Read this in an interview of Charles Simic. Actually scanned it. This is not a blogaday entry, but rather the sort of thing that I would love to use my blog for more often than I do--basically it gets eaten up in Facebook notes these days--it's basically an idea.
Simic is, of course, a translator. I say "of course" because the quote makes it obvious. So he's speaking literally. I've only scanned the interview, but this jumped out at me. I can take it and apply it figuratively, because there is a sort of translation going on when you read a poem, or rather when you read anything. Easton Ellis talking about film as the medium that forces itself upon you. The written word doesn't do that. I'm not linguist or brain specialist or what have you, so I won't pretend to be able to pick into the ways that language sets off thoughts and what reading actually means inside our heads.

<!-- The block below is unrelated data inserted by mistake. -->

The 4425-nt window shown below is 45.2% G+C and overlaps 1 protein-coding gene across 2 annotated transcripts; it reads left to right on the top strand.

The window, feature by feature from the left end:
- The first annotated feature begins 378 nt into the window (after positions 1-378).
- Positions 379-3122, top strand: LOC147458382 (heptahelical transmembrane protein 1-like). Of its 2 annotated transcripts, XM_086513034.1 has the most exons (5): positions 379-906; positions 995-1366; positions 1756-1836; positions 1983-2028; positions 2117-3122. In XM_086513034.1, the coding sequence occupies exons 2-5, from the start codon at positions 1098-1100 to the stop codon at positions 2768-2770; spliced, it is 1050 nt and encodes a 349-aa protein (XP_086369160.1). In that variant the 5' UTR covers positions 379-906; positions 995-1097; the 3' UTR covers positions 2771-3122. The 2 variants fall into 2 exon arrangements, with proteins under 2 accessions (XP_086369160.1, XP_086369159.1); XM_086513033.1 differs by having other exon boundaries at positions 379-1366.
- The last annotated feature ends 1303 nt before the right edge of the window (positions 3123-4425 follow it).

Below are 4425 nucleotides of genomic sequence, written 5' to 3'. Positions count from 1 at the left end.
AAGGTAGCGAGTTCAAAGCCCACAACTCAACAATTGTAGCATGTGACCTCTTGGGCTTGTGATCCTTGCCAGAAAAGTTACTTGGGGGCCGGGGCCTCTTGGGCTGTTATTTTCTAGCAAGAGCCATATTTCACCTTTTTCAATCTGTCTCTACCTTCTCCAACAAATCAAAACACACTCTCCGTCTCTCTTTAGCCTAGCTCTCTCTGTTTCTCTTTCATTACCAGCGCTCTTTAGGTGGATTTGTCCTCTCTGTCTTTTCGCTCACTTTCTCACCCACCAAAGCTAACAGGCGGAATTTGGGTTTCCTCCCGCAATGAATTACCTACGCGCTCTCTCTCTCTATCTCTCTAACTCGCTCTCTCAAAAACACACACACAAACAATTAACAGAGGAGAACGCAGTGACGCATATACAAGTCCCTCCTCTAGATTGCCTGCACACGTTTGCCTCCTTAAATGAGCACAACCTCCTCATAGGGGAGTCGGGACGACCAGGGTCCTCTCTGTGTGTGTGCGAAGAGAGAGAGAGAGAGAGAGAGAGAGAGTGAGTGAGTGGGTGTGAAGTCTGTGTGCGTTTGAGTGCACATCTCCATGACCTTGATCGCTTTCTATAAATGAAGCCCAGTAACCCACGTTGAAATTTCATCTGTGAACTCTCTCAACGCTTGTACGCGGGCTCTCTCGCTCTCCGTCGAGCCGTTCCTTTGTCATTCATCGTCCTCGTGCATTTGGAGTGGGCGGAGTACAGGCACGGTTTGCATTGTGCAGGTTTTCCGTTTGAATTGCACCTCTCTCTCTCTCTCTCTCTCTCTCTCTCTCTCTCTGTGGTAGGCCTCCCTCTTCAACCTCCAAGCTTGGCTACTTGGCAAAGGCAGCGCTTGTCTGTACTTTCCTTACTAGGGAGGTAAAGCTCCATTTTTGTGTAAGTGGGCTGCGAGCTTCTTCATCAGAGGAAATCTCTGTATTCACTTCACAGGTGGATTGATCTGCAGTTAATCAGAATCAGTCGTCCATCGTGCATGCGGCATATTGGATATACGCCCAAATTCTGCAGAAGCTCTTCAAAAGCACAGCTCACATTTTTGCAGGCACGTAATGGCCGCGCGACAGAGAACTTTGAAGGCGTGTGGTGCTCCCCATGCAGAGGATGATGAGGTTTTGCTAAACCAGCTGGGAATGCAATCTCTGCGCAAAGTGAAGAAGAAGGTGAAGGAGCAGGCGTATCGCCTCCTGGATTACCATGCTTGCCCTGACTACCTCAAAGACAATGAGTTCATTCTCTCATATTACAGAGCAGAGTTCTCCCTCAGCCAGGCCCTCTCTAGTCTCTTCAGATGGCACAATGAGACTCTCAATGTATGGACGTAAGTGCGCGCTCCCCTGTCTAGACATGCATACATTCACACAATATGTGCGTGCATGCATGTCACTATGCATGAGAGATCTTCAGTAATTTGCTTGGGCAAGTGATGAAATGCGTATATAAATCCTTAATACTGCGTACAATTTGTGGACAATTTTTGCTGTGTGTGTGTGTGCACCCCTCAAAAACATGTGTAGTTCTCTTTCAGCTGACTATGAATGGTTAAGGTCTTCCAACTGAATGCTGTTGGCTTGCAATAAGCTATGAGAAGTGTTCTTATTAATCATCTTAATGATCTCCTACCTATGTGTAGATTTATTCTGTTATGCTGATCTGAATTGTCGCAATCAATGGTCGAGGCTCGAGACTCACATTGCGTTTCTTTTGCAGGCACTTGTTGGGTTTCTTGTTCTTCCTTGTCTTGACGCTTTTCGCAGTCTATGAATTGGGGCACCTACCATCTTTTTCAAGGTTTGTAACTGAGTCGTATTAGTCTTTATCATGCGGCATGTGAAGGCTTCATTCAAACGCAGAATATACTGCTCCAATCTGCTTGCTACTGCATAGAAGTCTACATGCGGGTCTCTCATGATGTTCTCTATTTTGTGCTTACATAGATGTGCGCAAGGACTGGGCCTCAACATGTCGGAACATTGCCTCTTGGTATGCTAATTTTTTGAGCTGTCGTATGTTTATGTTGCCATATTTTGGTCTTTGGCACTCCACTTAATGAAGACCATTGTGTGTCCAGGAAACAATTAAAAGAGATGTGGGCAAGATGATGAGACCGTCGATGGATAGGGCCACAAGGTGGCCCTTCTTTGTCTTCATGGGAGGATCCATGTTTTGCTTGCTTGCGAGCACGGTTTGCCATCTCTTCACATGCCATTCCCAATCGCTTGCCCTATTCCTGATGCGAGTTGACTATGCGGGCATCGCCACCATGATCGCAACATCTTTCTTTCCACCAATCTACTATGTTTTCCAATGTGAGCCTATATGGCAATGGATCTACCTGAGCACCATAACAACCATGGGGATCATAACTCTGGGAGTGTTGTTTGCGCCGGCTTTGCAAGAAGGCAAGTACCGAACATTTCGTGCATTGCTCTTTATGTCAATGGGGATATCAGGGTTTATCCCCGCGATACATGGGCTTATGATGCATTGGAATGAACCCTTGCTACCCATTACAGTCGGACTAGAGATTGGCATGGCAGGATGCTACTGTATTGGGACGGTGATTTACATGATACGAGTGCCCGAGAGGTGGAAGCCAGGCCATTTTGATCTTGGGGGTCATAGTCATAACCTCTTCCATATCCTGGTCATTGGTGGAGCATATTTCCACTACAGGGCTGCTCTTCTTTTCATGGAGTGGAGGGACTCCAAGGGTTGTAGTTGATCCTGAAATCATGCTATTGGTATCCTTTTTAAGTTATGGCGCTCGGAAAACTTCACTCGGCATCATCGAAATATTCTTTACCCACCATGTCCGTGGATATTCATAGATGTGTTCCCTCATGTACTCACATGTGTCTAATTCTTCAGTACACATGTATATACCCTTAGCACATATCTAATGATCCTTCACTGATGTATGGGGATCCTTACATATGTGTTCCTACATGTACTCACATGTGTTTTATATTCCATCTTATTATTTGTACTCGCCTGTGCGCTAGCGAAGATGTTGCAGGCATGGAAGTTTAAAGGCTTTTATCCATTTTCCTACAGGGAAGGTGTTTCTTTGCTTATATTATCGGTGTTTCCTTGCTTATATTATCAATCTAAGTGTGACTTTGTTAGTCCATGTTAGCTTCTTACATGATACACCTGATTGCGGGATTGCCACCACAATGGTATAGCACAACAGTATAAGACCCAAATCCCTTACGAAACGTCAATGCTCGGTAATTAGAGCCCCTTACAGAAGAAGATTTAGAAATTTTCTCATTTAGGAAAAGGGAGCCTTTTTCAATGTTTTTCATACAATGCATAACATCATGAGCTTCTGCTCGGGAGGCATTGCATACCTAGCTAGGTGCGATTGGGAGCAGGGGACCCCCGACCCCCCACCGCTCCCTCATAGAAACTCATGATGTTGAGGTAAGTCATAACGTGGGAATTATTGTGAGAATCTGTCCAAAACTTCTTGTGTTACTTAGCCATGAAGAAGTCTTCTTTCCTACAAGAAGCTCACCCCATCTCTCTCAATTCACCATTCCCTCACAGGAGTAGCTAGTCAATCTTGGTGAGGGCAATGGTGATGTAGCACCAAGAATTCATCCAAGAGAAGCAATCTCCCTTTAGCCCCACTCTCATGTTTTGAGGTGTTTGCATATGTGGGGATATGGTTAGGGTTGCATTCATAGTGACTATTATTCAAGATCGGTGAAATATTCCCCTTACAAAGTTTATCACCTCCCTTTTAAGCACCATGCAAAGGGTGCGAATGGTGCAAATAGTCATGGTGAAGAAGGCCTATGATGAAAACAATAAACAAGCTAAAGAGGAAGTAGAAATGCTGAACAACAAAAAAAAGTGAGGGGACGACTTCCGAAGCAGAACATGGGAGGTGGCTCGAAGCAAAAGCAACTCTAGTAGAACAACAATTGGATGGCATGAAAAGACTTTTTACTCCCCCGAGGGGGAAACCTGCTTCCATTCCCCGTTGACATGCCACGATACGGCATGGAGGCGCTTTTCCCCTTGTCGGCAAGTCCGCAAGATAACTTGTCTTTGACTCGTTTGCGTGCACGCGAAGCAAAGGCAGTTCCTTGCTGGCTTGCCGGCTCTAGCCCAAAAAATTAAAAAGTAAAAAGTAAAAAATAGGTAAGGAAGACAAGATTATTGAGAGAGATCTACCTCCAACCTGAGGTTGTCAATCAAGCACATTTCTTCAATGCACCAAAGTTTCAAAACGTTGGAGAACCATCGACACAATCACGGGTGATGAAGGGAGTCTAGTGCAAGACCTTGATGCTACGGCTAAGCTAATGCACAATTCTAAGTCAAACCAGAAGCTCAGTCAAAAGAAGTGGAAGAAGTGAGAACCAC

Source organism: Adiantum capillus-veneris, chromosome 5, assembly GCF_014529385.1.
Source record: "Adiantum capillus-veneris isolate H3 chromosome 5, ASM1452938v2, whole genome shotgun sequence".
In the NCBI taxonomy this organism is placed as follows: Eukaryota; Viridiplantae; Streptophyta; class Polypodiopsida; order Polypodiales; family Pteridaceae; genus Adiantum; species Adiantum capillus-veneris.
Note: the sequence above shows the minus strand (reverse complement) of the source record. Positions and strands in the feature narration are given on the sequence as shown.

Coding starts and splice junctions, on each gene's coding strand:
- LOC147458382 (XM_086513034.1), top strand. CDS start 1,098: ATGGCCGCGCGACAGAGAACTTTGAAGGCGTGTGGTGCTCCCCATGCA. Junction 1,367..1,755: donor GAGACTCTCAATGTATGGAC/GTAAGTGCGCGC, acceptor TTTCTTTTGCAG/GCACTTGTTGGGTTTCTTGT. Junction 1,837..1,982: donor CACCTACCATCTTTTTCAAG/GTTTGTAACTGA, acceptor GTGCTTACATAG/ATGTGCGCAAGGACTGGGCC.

I just thought that "translation" could fit well as a metaphor to what we all do when we see art. And here I'm speaking more cosmopolitanly than Ellis, because I think you can steer films into corners in your own mind, as well as anything else. It doesn't even really have to be art, because this is basically the same process as the one that I use, anyway, to create art. You're translating what you are taking in into your own personal language.
The idea I've been having for a while now for a story about an old author who's now translating his old novels into his wife's language--I want to be able to capture the above as part of its theme. Maybe I can't, because it isn't even horribly well stated above, but what the "Smitten"/"Found" stories have taught me is that I can write prose that is pretty ugly but that I can still be somewhat proud of. Poetry is completely different.